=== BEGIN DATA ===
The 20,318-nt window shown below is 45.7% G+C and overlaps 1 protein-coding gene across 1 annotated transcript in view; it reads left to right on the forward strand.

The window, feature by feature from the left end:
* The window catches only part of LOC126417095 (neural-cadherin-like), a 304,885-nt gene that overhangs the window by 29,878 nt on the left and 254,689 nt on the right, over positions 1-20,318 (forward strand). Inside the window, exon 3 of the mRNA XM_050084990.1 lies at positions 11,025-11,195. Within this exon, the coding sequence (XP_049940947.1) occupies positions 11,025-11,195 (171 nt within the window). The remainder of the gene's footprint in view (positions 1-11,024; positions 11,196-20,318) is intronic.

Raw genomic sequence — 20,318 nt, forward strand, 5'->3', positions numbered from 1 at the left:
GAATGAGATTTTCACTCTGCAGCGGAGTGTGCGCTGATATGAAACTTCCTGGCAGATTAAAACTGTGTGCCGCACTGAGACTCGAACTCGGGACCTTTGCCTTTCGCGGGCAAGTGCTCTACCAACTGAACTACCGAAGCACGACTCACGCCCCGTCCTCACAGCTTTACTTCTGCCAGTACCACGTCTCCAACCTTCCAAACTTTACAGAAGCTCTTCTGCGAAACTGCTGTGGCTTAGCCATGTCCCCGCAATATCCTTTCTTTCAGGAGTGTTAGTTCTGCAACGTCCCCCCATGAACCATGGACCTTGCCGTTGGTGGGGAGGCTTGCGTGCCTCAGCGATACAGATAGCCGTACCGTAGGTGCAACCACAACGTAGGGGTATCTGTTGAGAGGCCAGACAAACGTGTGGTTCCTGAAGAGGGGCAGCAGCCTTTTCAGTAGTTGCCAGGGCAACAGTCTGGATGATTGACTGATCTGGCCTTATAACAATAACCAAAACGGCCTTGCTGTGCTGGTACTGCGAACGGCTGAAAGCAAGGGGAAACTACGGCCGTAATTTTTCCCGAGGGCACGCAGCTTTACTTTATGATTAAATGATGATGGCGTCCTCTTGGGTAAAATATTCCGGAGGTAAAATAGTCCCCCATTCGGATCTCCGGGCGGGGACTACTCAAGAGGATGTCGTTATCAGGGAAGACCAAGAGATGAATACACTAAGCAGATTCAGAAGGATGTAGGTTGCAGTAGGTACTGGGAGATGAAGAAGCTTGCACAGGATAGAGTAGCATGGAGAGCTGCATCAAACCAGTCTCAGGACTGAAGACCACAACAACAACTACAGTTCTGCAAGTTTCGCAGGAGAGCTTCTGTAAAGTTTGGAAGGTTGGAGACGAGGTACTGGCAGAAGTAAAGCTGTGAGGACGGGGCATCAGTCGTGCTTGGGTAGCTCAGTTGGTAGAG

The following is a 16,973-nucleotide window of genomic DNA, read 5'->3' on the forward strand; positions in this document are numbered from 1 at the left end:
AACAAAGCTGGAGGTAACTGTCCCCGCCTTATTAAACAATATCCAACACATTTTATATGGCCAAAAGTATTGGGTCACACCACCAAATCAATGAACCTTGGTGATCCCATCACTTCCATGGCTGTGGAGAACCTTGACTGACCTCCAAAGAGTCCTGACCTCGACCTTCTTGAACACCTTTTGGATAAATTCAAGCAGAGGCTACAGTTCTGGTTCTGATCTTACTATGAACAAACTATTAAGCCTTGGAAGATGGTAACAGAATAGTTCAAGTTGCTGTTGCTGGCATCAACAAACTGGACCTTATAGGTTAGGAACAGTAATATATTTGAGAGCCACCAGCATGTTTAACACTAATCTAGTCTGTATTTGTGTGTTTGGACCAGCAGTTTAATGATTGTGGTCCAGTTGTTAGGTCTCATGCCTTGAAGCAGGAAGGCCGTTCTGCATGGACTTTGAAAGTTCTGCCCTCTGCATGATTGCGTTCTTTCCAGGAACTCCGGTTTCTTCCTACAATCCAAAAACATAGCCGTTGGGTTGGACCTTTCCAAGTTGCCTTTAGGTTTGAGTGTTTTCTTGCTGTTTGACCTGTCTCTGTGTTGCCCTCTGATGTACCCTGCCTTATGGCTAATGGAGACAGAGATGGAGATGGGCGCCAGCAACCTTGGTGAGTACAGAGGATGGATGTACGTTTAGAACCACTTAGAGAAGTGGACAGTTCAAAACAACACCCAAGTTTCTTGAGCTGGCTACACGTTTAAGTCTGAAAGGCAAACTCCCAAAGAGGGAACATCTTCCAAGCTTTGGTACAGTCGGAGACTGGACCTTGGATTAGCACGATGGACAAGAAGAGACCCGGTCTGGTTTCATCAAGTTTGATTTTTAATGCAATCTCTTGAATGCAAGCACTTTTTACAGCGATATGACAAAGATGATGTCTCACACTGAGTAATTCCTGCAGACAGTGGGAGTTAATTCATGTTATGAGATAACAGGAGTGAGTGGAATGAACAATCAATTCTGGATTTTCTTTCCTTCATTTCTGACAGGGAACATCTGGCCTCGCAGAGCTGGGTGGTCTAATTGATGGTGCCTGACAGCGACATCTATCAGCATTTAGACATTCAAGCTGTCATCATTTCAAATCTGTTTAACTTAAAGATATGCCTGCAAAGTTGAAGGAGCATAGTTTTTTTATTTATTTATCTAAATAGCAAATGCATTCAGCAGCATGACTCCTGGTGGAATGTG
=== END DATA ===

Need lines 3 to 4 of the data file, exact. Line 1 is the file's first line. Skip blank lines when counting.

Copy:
* The window catches only part of LOC126417095 (neural-cadherin-like), a 304,885-nt gene that overhangs the window by 29,878 nt on the left and 254,689 nt on the right, over positions 1-20,318 (forward strand). Inside the window, exon 3 of the mRNA XM_050084990.1 lies at positions 11,025-11,195. Within this exon, the coding sequence (XP_049940947.1) occupies positions 11,025-11,195 (171 nt within the window). The remainder of the gene's footprint in view (positions 1-11,024; positions 11,196-20,318) is intronic.

Raw genomic sequence — 20,318 nt, forward strand, 5'->3', positions numbered from 1 at the left: